World Bank and IMF Annual Meetings - Focus on Africa

Following the Assembly of Social Centres, Fr. Charles Chilufya, SJ, the JENA Director joined African entrepreneurs, and World leaders in Marrakech, Morocco, for a meeting of the International Monetary Fund (IMF) and World Bank from 9-13 October. A seating that hasn’t been held in the continent of Africa in half a century - the last having been held in 1973 in Nairobi, Kenya in the wake of the Yom Kippur War.

In his presentation, Fr. Chilufya highlighted that the world's focus on Africa is not just essential but timely, he said “As we unite to address the multifaceted challenges of our age, it's vital that Africa's voice is amplified, and its needs addressed holistically." He further said that “the criticisms of these institutions have not gone unheard. Many African officials argue that policies that deny economies access to credit and loans based on the prerequisite of balanced budgets, often corner governments into making untenable decisions. This includes introducing tax reforms or slashing crucial subsidies for essential commodities such as food and energy”.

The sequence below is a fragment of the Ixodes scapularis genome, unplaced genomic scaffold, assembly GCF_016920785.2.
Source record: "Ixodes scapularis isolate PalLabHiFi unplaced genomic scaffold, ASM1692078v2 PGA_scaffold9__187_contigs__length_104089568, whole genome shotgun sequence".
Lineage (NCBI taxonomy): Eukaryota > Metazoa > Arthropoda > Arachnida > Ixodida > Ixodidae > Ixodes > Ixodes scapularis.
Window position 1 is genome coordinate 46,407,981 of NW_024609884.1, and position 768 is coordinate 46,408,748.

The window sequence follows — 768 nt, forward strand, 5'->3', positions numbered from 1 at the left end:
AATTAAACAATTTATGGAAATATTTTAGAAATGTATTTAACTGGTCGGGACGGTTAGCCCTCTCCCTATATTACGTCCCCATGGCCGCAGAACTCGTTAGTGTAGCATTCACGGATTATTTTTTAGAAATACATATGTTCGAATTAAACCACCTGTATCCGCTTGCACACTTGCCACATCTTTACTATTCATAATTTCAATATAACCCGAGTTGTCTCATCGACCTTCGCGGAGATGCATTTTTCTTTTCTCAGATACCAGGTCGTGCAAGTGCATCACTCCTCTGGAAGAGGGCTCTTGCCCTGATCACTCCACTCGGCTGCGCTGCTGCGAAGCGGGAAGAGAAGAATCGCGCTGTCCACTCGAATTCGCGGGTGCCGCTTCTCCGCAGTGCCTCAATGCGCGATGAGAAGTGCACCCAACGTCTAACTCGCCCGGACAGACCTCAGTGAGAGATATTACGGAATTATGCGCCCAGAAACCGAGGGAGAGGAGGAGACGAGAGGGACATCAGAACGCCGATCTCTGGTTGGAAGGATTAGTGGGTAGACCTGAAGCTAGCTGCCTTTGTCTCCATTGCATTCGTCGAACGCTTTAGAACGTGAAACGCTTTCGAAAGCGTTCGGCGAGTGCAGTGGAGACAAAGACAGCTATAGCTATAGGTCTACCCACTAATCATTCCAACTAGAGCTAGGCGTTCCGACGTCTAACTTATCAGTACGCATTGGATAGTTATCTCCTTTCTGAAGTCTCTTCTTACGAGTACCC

The JENA Director, Fr. Charles Chilufya, SJ, in Marrakech, Morocco. IMF, World Bank meeting.

At the same time, the Justice, Peace and Development Commission of the Catholic Symposium of Episcopal Conferences of Africa and Madagascar (SECAM) issued a statement addressed to the world leaders attending the annual IMF, G20, and World Bank meetings urging them to promote urgent debt relief, aid, and lending policies to address the interlinked crises African countries face.

African Catholic Bishops.

“To successfully address debt crises, it is crucial to tackle the complexities arising from multiple creditors. This necessitates the coordination of efficient, prompt, and comprehensive policies that encompass both public and private creditors,” the Bishops said. The statement, “A Call to Leaders Actions for a True Jubilee of Hope in Africa,” follows on Pope Francis’ declaration of year 2025 as a Jubilee year, under the motto “Pilgrims of Hope”.

The faith leaders pointed out that in Africa nearly 600 million people live in poverty and near 280 million are hungry, calling to remove the obstacle of debt that prevents many countries from having the resources to invest in crisis response and protect their most vulnerable. They recalled that in 1999, then Holy Father St. John Paul II linked debt relief to the fight against poverty, stating that the message remains true today.

You can read the statement {Here}

Catholic Efforts for Education and Gender Parity in Africa